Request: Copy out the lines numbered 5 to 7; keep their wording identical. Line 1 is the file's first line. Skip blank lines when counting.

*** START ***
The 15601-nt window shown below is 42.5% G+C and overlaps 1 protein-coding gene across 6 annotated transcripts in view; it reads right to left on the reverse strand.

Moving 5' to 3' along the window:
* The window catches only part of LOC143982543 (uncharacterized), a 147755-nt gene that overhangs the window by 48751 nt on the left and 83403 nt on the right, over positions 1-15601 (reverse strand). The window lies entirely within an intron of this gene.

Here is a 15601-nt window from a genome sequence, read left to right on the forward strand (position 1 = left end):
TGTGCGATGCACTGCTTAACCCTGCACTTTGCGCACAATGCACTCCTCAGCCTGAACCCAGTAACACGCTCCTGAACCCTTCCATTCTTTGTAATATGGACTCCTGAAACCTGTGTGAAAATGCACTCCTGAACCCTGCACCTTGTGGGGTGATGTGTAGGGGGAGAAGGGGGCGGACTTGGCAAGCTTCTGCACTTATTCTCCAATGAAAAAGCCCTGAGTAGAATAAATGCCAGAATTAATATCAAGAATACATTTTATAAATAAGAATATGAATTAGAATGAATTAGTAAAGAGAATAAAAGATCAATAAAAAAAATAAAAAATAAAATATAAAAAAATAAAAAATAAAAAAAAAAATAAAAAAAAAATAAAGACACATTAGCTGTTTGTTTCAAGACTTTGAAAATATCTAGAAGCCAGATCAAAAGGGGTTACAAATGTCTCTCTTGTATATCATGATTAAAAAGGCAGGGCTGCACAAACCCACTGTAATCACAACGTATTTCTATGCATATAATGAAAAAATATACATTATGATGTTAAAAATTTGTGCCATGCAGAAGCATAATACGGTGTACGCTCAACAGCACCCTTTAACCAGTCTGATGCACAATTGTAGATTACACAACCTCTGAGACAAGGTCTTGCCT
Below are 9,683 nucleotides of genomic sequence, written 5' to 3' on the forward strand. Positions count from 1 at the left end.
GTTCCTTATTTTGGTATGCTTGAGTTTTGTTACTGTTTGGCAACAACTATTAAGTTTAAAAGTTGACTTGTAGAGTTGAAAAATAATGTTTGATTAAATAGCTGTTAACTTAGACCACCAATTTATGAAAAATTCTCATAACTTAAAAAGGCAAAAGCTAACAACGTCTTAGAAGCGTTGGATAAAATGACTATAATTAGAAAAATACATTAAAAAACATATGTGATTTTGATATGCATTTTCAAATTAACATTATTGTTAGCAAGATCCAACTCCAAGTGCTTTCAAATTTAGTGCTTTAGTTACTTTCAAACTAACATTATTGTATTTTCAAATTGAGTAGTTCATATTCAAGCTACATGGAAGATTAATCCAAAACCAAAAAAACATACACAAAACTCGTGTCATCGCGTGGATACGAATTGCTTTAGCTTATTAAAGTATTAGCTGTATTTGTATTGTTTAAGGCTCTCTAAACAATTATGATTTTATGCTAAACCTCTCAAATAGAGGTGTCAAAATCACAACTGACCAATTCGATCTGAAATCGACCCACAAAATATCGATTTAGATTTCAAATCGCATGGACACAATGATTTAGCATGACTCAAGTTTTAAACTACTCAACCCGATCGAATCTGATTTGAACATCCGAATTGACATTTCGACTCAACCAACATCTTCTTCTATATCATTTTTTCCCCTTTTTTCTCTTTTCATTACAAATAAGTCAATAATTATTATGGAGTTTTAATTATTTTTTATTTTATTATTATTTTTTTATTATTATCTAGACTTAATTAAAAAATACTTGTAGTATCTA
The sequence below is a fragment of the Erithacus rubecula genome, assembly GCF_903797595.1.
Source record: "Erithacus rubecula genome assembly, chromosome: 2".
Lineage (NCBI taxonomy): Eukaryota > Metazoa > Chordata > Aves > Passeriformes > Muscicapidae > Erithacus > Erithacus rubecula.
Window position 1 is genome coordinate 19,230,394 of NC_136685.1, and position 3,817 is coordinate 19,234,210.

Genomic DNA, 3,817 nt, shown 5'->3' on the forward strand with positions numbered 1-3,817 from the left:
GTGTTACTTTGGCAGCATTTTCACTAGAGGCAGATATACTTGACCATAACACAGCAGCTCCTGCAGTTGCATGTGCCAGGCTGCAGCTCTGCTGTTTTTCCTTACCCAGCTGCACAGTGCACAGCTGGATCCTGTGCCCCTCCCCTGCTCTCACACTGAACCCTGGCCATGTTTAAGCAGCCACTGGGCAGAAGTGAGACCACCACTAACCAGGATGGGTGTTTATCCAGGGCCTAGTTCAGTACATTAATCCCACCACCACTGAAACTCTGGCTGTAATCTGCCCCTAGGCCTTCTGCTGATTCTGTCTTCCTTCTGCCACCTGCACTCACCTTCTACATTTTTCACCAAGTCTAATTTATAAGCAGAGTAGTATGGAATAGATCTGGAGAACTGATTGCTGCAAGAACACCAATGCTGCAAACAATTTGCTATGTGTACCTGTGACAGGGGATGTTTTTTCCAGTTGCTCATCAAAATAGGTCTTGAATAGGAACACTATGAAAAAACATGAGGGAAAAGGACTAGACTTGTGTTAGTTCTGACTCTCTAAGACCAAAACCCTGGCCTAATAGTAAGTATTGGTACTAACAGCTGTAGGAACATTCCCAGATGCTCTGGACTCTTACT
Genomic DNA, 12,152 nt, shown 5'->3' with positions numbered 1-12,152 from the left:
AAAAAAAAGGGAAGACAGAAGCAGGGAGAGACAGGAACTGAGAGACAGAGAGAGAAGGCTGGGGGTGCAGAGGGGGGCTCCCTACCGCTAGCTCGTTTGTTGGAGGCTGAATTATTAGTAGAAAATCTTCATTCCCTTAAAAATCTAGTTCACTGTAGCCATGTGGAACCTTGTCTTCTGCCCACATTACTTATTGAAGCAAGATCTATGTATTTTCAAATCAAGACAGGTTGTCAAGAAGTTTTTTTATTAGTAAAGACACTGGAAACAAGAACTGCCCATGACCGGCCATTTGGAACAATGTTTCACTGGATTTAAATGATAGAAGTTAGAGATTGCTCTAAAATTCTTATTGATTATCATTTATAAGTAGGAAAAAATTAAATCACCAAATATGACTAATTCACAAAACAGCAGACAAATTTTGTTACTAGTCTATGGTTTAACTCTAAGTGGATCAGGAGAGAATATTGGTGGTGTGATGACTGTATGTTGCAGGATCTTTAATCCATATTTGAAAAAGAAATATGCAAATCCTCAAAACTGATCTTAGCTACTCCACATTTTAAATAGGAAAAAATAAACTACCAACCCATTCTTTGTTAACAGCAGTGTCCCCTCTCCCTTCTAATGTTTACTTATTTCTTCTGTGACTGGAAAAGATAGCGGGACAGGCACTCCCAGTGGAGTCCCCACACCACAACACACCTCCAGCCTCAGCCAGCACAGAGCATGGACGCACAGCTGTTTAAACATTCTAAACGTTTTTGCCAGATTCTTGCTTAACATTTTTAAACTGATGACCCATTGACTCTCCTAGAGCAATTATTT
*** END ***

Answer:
TGTGCGATGCACTGCTTAACCCTGCACTTTGCGCACAATGCACTCCTCAGCCTGAACCCAGTAACACGCTCCTGAACCCTTCCATTCTTTGTAATATGGACTCCTGAAACCTGTGTGAAAATGCACTCCTGAACCCTGCACCTTGTGGGGTGATGTGTAGGGGGAGAAGGGGGCGGACTTGGCAAGCTTCTGCACTTATTCTCCAATGAAAAAGCCCTGAGTAGAATAAATGCCAGAATTAATATCAAGAATACATTTTATAAATAAGAATATGAATTAGAATGAATTAGTAAAGAGAATAAAAGATCAATAAAAAAAATAAAAAATAAAATATAAAAAAATAAAAAATAAAAAAAAAAATAAAAAAAAAATAAAGACACATTAGCTGTTTGTTTCAAGACTTTGAAAATATCTAGAAGCCAGATCAAAAGGGGTTACAAATGTCTCTCTTGTATATCATGATTAAAAAGGCAGGGCTGCACAAACCCACTGTAATCACAACGTATTTCTATGCATATAATGAAAAAATATACATTATGATGTTAAAAATTTGTGCCATGCAGAAGCATAATACGGTGTACGCTCAACAGCACCCTTTAACCAGTCTGATGCACAATTGTAGATTACACAACCTCTGAGACAAGGTCTTGCCT
Below are 9,683 nucleotides of genomic sequence, written 5' to 3' on the forward strand. Positions count from 1 at the left end.
GTTCCTTATTTTGGTATGCTTGAGTTTTGTTACTGTTTGGCAACAACTATTAAGTTTAAAAGTTGACTTGTAGAGTTGAAAAATAATGTTTGATTAAATAGCTGTTAACTTAGACCACCAATTTATGAAAAATTCTCATAACTTAAAAAGGCAAAAGCTAACAACGTCTTAGAAGCGTTGGATAAAATGACTATAATTAGAAAAATACATTAAAAAACATATGTGATTTTGATATGCATTTTCAAATTAACATTATTGTTAGCAAGATCCAACTCCAAGTGCTTTCAAATTTAGTGCTTTAGTTACTTTCAAACTAACATTATTGTATTTTCAAATTGAGTAGTTCATATTCAAGCTACATGGAAGATTAATCCAAAACCAAAAAAACATACACAAAACTCGTGTCATCGCGTGGATACGAATTGCTTTAGCTTATTAAAGTATTAGCTGTATTTGTATTGTTTAAGGCTCTCTAAACAATTATGATTTTATGCTAAACCTCTCAAATAGAGGTGTCAAAATCACAACTGACCAATTCGATCTGAAATCGACCCACAAAATATCGATTTAGATTTCAAATCGCATGGACACAATGATTTAGCATGACTCAAGTTTTAAACTACTCAACCCGATCGAATCTGATTTGAACATCCGAATTGACATTTCGACTCAACCAACATCTTCTTCTATATCATTTTTTCCCCTTTTTTCTCTTTTCATTACAAATAAGTCAATAATTATTATGGAGTTTTAATTATTTTTTATTTTATTATTATTTTTTTATTATTATCTAGACTTAATTAAAAAATACTTGTAGTATCTA